Is broadband really still all that lacking in rural America? I live in rural America, and I have had broadband for several years.

Michael Corvin
02-03-12, 04:26 PM
As I pointed out though, who is going to embrace $60 digital games though? Neither MS or Sony has embraced the pricing flexibility of Steam or given us reason to believe they will. Again, Kameo...$20. :lol:

It's not about what MS, Sony & publishers want, it's about what the consumer will bear. I doubt consumers are ready for dropping $60 for a product they don't actually own. I know I'm not and I'm a launch day adopter.

kgrogers1979
02-03-12, 04:35 PM
You're assuming they would be using the exact same model next gen as they do this gen. Things change you know...

They would rather see revenue from a $10 digital game than not seeing anything at all from the sale of a $10 used game. So low prices are still a win for them.

The digital marketplace this gen is very small with few buyers, so that is why they can't afford to do crazy Steam-like sales, but who knows what may happen next gen. When Steam first started, people didn't have any clue that it would take PC gaming by storm like it has...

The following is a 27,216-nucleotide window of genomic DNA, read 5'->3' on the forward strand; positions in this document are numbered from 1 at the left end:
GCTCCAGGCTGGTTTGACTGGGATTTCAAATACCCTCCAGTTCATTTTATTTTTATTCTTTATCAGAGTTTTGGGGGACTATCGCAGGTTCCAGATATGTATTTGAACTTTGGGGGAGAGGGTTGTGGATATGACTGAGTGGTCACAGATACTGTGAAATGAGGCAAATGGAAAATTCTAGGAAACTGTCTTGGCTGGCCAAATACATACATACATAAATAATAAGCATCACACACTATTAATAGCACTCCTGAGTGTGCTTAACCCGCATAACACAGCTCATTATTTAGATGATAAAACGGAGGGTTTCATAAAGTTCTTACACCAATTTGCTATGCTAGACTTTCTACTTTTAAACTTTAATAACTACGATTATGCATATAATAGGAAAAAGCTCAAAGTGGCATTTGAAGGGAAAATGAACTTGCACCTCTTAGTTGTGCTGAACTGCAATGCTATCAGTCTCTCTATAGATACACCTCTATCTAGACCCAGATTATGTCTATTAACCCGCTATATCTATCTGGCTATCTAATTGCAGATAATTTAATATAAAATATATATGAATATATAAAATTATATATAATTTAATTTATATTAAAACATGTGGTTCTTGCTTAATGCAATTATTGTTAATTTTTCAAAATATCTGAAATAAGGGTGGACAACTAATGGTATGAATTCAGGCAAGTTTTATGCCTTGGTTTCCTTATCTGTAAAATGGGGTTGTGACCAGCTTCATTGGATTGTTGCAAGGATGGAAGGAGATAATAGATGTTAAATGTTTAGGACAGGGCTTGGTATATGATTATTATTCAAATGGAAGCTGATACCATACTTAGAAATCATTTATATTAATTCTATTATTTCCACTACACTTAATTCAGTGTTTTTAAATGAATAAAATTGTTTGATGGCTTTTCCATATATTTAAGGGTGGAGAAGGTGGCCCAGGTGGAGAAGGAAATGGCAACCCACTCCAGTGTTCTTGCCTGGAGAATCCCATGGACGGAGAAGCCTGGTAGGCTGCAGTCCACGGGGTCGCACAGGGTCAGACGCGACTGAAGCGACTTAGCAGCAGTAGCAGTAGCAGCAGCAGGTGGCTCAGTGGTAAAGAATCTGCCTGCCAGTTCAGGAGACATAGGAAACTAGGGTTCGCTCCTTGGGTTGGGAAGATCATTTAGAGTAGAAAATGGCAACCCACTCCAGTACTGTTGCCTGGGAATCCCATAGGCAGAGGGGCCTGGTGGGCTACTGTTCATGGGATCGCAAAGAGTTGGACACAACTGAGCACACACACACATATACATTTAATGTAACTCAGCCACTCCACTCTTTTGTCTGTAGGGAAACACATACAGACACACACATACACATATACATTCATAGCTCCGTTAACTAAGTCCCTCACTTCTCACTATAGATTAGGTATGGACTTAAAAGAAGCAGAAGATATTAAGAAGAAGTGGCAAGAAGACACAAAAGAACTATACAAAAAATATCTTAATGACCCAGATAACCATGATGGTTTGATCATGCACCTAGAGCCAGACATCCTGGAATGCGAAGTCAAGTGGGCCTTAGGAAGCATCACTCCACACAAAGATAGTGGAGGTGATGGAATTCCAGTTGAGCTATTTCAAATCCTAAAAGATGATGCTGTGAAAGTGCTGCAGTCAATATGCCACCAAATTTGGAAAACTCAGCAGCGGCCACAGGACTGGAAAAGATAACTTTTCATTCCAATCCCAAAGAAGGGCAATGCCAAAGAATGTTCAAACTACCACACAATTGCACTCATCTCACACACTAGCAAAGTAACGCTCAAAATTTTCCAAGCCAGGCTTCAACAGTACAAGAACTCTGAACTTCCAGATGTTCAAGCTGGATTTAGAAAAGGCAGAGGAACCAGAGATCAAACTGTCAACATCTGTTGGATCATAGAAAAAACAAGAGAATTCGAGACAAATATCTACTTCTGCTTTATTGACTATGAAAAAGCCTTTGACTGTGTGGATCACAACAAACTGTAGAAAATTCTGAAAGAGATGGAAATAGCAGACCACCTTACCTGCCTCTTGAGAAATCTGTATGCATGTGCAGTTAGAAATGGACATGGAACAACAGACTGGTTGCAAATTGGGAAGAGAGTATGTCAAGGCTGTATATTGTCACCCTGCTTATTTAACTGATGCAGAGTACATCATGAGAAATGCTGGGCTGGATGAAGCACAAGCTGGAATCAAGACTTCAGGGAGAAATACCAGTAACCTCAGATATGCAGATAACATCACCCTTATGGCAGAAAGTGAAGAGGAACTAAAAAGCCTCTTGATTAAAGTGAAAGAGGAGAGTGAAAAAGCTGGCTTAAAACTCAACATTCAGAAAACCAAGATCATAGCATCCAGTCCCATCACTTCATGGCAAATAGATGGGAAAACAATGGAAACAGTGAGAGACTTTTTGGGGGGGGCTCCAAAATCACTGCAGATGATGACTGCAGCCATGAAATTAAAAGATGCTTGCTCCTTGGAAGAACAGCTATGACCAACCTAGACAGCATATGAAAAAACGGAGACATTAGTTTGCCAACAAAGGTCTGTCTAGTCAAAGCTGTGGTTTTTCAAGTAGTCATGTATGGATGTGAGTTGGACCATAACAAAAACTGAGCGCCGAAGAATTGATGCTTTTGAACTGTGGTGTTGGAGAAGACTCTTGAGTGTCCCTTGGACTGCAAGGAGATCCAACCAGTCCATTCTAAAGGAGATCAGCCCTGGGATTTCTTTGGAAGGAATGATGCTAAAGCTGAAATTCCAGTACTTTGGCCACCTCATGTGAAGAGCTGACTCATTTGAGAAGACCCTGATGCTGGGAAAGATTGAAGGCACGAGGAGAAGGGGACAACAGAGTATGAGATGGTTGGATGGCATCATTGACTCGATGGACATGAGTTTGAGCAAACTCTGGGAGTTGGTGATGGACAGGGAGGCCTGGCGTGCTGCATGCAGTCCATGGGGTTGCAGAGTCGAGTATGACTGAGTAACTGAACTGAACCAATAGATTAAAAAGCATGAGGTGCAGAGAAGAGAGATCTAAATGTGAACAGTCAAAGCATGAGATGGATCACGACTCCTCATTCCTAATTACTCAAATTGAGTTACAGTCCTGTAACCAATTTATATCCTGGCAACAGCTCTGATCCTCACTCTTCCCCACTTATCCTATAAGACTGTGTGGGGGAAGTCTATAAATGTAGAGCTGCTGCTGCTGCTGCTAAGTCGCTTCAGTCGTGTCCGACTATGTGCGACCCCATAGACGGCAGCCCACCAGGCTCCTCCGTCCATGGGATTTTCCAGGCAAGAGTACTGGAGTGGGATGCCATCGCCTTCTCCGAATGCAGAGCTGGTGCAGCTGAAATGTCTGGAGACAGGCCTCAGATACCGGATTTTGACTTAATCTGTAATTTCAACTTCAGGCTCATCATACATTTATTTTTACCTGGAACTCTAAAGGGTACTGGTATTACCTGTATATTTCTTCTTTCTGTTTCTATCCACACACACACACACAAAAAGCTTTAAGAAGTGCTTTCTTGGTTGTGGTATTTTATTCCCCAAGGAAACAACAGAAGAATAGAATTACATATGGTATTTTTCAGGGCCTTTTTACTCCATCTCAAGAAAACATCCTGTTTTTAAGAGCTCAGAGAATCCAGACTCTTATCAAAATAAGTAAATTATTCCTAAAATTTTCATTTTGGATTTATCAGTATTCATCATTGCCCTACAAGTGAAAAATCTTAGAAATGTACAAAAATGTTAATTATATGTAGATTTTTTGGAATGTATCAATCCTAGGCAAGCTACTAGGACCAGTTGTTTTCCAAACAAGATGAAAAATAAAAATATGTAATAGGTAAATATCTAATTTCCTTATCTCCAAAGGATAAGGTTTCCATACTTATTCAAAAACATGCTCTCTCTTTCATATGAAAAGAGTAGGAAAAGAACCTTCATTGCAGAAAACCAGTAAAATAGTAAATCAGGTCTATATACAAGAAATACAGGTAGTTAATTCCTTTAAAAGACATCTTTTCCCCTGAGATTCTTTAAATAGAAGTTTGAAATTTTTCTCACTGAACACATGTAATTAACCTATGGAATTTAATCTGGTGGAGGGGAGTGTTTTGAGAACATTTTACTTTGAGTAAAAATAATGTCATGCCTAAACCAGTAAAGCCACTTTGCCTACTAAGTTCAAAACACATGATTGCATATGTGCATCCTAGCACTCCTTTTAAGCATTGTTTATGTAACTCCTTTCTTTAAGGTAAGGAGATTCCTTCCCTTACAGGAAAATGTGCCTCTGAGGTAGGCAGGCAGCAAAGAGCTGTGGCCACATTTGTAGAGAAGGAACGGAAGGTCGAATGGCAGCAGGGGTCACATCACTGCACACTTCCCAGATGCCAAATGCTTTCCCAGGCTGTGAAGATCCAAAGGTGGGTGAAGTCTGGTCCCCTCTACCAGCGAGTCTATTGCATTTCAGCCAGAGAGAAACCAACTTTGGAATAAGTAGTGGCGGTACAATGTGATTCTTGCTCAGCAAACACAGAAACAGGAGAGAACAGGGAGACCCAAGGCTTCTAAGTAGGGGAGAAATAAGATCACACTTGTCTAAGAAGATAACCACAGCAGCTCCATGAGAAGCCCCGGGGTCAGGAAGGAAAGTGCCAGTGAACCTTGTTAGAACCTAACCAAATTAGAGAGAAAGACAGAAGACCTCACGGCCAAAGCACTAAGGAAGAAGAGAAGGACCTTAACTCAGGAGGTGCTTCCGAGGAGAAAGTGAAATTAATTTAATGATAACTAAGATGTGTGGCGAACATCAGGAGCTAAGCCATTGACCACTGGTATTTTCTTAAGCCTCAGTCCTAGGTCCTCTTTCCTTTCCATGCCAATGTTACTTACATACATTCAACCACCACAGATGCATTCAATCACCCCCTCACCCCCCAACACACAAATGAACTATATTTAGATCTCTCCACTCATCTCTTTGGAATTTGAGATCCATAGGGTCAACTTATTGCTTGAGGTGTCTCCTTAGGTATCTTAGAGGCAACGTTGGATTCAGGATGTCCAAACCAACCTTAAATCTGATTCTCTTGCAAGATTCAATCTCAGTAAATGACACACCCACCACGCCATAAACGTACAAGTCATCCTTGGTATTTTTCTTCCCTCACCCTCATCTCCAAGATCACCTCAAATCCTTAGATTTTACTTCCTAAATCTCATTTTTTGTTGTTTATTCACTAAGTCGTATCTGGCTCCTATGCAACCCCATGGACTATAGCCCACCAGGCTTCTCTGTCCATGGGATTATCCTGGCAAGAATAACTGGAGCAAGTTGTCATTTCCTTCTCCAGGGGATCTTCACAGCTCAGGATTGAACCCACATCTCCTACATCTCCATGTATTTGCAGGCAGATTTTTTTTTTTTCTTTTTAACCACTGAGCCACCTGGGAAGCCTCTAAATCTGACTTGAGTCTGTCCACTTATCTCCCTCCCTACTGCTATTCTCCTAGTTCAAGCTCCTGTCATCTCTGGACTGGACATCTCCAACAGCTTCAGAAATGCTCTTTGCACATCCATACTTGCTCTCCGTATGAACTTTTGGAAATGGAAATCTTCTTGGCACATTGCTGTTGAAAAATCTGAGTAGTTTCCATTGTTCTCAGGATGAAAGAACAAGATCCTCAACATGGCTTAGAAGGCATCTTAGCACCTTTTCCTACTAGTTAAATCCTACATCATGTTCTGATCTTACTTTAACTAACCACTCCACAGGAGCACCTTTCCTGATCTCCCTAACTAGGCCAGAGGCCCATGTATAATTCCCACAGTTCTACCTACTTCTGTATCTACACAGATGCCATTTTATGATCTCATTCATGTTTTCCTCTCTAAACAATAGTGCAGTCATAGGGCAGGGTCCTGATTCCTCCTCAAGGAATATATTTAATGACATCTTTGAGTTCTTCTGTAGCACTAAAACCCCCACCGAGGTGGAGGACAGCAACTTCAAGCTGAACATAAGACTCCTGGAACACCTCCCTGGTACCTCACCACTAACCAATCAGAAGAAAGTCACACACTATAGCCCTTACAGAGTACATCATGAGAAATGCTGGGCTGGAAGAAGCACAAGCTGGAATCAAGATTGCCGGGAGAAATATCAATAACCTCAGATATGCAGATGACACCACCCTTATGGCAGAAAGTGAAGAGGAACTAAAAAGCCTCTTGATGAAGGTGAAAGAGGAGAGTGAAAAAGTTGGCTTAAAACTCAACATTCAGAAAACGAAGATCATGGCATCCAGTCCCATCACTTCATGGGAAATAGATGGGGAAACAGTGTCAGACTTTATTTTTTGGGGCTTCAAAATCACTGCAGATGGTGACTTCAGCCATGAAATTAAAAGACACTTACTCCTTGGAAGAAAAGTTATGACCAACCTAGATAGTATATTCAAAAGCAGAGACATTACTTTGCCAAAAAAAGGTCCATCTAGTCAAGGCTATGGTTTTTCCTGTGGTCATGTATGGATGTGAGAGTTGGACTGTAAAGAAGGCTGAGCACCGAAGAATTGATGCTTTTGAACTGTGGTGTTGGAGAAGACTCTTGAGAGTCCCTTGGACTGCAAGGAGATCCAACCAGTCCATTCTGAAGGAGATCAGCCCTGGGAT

Drexl
02-03-12, 04:43 PM
Before they can switch entirely, there needs to be a transitional period in which everything (or a reasonably large percentage of it) is available either on physical media or digitally, like what the PS Vita is apparently getting. Music and PC games are still in that phase, and movies are getting there if they aren't already. From there it's a matter of watching the sales and gradually phasing out the old format. It happens all the time, with film vs. digital, VHS vs. DVD, etc.

Of course, games are a little different because the smaller titles are download only, but they'll still need to produce discs of the big titles. We're not at the point yet where they can end physical media. Maybe the generation after the next one.

Groucho
02-03-12, 04:48 PM
Of course, if Apple enters the market... :)Technically, they're already in (and dominating) the handheld market.

Not sure how an Apple set-top console would fly, though. A one-button controller was fine for the 2600, but for today's games?

orangecrush
02-03-12, 04:58 PM
As I pointed out though, who is going to embrace $60 digital games though? Neither MS or Sony has embraced the pricing flexibility of Steam or given us reason to believe they will. Again, Kameo...$20. :lol: